COLORADO SPRINGS, Colo. – Lou Lamoriello, Mike Modano and Eddie Olczyk will be enshrined as the United States Hockey Hall of Fame Class of 2012 it was announced today by USA Hockey. The three-member class will be formally installed into the Hall this fall, with a date and location to be announced in the near future.
"What a remarkable class," said Ron DeGregorio, president of USA Hockey. "The positive impact this group has had on our sport is one that will be felt for decades to come."
Eddie Olczyk was the third overall pick of the 1984 NHL Entry Draft by the Chicago BlacKhawks and enjoyed a 16-year professional career. A member of the 1994 Stanley Cup champion New York Rangers, Olczkyk's career was split between six teams, including the Chicago Blackhawks (1984-1987, 1998-2000), Toronto Maple Leafs (1987-1991), Winnipeg Jets (1991-1992, 1995-96), New York Rangers (1992-1995), Los Angeles Kings (1996) and Pittsburgh Penguins (1996-1998). All total, he notched 342 goals and 452 assists for 794 points in 1,031 games. Additionally, Olczyk represented the U.S. nine times on the international stage during his career, including as a member of Team USA at the 1984 Olympic Winter Games in Sarajevo, Yugoslavia, as a 17-year-old, where he skated on the famed "Diaper Line." He also helped Team USA to a second-place finish in the 1991 Canada Cup. A native of Palos Heights, Ill., Olczyk is the current lead game analyst for NHL on NBC and NHL on NBC Sports Network. Olczyk was also heard during the 2010 Olympic Winter Games in Vancouver, including the gold-medal men's ice hockey contest, which was the most-watched hockey game in America in 30 years. Olczyk, who spent parts of two seasons behind the bench as head coach of the Pittsburgh Penguins from 2003-05, presently serves as the game analyst for Chicago Blackhawks television broadcasts.
Under the direction of Lou Lamoriello, the New Jersey Devils are one of the most successful teams in the National Hockey League, as evidenced by five appearances in the Stanley Cup Finals, including titles in 1995, 2000 and 2003. Inducted into the Hockey Hall of Fame in 2009, the president, general manager and CEO of the Devils has been with the club since 1987 and has served as general manager for a single franchise longer than any other GM in the league. Lamoriello led the Devils to their first winning season and to the Wales Conference Finals during his first campaign and, under his guidance, the team has advanced to the NHL playoffs in 21 of the last 23 seasons. Prior to taking his current position, Lamoriello led the Providence College men's ice hockey team as head coach from 1968 until he resigned in 1983 to focus on his duties as athletic director of the college. In his final season as head coach (1982-83), Lamoriello led the Friars to a best-in-the-nation 33-10-0 record and a berth in the Frozen Four for the first time since 1964. As athletic director, Lamoriello played a central role in the formation of the Hockey East Association and the establishment of an interlocking schedule with the Western Collegiate Hockey Association. He was the first commissioner of the Hockey East Association, a position he held from 1984-87 while also serving as PC's athletic director. Lamoriello also helped establish the first-ever college hockey television package. In 1988, Hockey East named its conference championship trophy in his honor. The Providence, R.I., native has also made his mark on the international stage, serving as general manager of gold-medal winning Team USA at the 1996 World Cup of Hockey and for the U.S. entry in the 1998 Olympic Winter Games.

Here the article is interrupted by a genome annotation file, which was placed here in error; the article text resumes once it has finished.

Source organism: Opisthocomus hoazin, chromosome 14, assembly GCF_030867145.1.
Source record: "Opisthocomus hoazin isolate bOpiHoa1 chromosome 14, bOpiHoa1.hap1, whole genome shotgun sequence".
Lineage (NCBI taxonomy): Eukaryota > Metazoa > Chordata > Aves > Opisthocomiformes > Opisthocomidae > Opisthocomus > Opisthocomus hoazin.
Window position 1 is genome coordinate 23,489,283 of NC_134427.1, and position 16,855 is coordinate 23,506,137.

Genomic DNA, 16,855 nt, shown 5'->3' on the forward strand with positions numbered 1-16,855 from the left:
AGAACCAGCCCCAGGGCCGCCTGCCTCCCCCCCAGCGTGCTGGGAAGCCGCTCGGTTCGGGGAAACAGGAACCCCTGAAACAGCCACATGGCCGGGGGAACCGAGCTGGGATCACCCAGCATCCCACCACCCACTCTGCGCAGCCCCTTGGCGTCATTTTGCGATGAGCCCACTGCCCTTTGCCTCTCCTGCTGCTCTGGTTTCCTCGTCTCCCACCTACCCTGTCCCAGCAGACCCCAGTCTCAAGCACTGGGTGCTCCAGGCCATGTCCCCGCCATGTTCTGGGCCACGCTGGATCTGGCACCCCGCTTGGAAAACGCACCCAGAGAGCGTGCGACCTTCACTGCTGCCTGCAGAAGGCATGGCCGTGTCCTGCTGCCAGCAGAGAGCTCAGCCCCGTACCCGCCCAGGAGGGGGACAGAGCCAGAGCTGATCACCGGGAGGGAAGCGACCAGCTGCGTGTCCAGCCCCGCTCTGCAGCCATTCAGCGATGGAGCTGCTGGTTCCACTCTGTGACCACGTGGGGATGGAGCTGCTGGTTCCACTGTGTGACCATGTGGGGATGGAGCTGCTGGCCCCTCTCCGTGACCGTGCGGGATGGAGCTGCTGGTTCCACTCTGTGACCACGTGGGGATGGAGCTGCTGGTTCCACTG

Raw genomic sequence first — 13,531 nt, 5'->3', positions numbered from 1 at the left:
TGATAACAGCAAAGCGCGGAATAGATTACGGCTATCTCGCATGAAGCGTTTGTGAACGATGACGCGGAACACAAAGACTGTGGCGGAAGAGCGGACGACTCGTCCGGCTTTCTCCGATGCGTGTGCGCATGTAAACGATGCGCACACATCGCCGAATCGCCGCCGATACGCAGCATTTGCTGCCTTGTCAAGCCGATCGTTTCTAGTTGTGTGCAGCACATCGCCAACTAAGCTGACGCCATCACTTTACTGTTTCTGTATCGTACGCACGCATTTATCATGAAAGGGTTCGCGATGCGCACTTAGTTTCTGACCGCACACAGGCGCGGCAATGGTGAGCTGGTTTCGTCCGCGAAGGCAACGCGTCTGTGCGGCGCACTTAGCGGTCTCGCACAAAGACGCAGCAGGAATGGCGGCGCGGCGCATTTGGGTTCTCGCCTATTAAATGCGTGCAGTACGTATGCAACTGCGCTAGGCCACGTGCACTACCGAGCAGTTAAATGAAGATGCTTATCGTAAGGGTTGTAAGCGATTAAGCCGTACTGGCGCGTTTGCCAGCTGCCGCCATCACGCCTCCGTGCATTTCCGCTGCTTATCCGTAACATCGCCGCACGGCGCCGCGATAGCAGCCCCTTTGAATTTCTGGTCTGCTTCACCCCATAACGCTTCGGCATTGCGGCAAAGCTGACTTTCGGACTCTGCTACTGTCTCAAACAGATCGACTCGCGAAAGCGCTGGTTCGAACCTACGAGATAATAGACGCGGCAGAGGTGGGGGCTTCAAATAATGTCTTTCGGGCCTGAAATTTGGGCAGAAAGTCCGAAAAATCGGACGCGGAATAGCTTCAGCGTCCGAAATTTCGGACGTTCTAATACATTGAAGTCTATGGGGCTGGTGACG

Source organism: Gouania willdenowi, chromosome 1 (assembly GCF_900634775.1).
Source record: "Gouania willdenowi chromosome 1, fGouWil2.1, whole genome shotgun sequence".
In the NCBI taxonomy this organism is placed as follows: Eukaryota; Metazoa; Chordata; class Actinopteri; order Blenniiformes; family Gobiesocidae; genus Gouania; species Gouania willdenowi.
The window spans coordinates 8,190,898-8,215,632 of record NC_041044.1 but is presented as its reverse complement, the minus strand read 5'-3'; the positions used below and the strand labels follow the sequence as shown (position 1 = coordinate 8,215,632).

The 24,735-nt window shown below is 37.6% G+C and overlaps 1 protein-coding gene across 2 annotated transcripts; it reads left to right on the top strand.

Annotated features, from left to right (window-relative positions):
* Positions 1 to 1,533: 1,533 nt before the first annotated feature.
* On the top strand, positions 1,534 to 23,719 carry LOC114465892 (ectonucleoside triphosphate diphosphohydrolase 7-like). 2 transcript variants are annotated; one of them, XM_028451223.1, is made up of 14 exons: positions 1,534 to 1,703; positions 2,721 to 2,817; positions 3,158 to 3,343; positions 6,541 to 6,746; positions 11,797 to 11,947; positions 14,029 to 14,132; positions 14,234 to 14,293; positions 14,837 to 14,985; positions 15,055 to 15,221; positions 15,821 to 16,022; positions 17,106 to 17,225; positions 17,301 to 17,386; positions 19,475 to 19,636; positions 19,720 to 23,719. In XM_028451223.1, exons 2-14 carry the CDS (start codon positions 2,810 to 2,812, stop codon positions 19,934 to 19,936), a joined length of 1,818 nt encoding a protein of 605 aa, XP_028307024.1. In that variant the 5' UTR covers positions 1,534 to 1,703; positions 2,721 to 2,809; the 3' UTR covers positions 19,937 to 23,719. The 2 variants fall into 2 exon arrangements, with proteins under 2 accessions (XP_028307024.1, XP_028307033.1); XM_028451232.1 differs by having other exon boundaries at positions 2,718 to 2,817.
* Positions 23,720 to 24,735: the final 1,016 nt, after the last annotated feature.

With a professional career that spanned over 21 NHL seasons, Mike Modano is the league's all-time goal-scoring and points leader among American-born players with 561 goals and 1,374 points. Modano also holds records for the most NHL playoff points (145) by an American-born player and games played (1,499) by an American-born forward. Additionally, Modano holds Dallas Stars franchise records for most games played (1,459), goals (557), assists (802) and points (1,359). Drafted first overall by the Minnesota North Stars in the 1988 NHL Entry Draft, Modano went on to win the 1999 Stanley Cup with the Dallas Stars. He was also a part of the U.S. Men's National Team that captured the gold medal at the 1996 World Cup of Hockey and helped Team USA to a silver-medal finish at the 2002 Olympic Winter Games. The Livonia, Mich., native played 20 seasons with the Dallas Stars franchise (1989-2010) before joining the Detroit Red Wings for the 2010-2011 season, his last in the NHL. Modano played in eight NHL All-Star Games during his career and represented Team USA 11 times in international competition across three decades, including the 2002 and 2006 Olympic Winter Games.